Sometimes the number of companies I should be boycotting because of their support of abortion, contraception, or gay marriage seems overwhelming. Is there any store I can buy from without supporting something immoral? This has been something I’ve been thinking about since I got home. At school, I simply made my weekly trip to Walmart (the only superstore in our town of 10,000) and didn’t think too much of it. But does shopping there, or perhaps another store, mean I am cooperating with evil or in some other way sinning?
There are many facets to the issue of “ethical consumerism” and I probably don’t know them all. Neither do I pretend to be a theologian. These are just my thoughts and questions. I’ll be drawing a lot from this article and its discussion on immediate vs mediate material cooperation in evil.
To start, I want to talk about Walmart.
Plenty of people shop at Walmart regularly, even good Catholics, and never think anything else about it. I did. I mention this because of something obvious yet often overlooked: Walmart sells contraceptives. I don’t know this for definite fact but they do have pharmacies and no reason not to stock your basic supply of the pill, and probably Plan B as well. That is to say, they sell “medications” that can kill an unborn child. Moreover, I know for a fact that Walmart sells condoms (and other things). A quick look around the sexual health page of the pharmacy section on their website reveals that. This all leads to the question: is it morally acceptable to shop at Walmart? Aren’t we then supporting a company that supports things that we as Catholics see as immoral?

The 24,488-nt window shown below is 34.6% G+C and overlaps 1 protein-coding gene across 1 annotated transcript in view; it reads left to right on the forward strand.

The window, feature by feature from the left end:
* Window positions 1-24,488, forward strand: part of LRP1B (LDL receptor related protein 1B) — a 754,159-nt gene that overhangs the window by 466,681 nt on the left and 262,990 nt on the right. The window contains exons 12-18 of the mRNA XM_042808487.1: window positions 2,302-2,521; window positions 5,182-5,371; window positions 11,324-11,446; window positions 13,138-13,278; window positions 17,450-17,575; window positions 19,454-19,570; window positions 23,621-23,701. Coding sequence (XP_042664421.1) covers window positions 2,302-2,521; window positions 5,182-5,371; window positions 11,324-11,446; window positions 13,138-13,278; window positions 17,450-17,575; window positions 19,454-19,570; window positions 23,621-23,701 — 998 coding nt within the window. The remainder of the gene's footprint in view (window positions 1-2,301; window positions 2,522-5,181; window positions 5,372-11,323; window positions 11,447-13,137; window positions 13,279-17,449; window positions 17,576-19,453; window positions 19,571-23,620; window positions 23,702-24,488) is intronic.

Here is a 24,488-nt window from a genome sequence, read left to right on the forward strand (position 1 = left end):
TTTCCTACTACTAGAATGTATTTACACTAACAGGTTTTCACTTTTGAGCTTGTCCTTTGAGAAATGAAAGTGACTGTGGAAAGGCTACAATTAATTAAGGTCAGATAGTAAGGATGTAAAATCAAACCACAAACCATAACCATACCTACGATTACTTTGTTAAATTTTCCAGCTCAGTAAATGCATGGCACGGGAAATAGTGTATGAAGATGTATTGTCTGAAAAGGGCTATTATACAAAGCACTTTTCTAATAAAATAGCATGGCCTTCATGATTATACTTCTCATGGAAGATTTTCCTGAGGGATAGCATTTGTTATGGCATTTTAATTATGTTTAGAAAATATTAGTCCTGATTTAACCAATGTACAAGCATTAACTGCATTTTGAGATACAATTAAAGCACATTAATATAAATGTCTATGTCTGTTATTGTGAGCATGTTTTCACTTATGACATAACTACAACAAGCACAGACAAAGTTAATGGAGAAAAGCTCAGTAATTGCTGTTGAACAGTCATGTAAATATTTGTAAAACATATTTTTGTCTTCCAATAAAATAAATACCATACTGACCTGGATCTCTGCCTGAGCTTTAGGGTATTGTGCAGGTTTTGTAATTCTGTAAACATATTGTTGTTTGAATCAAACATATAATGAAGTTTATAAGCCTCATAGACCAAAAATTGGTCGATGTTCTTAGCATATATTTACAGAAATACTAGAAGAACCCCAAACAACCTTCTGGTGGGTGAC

According to the above-linked article mediate material cooperation means that “[w]hile doing something that is in itself good or indifferent, a person…gives an occasion to another’s sin, or contributes something by way of assistance.” and this can only be done if the principle of double effect is met. Double effect means, among other things, that the evil is not intended and that there is “sufficient reason”.
Now, honestly, when I’m at school Walmart isn’t my only option and the prices at the other stores (there are 2 within walking distance) certainly aren’t exuberant. They could also give me most of what I need. So any argument that Walmart is my only choice or that there’s “sufficient reason” for me shop there seems invalid.
In a way this leads to my next topic.
Money vs. Support
I used to think that buying something from a company that took a pro gay marriage stance was immoral. But really, when you think about it I’m not sure if this makes sense, after all no money is going towards, say an LGBT activist group, right? But it may not be that simple. So, does shopping at a store that takes an immoral stance (but doesn’t give money in that direction) equal mediate material cooperation? Well, are we providing an occasion for sin or contributing something that assists another in sinning? Well…if this business keeps getting customers they’ll stay in business, and if they stay in business they can continue to publicly promote immorality. Right?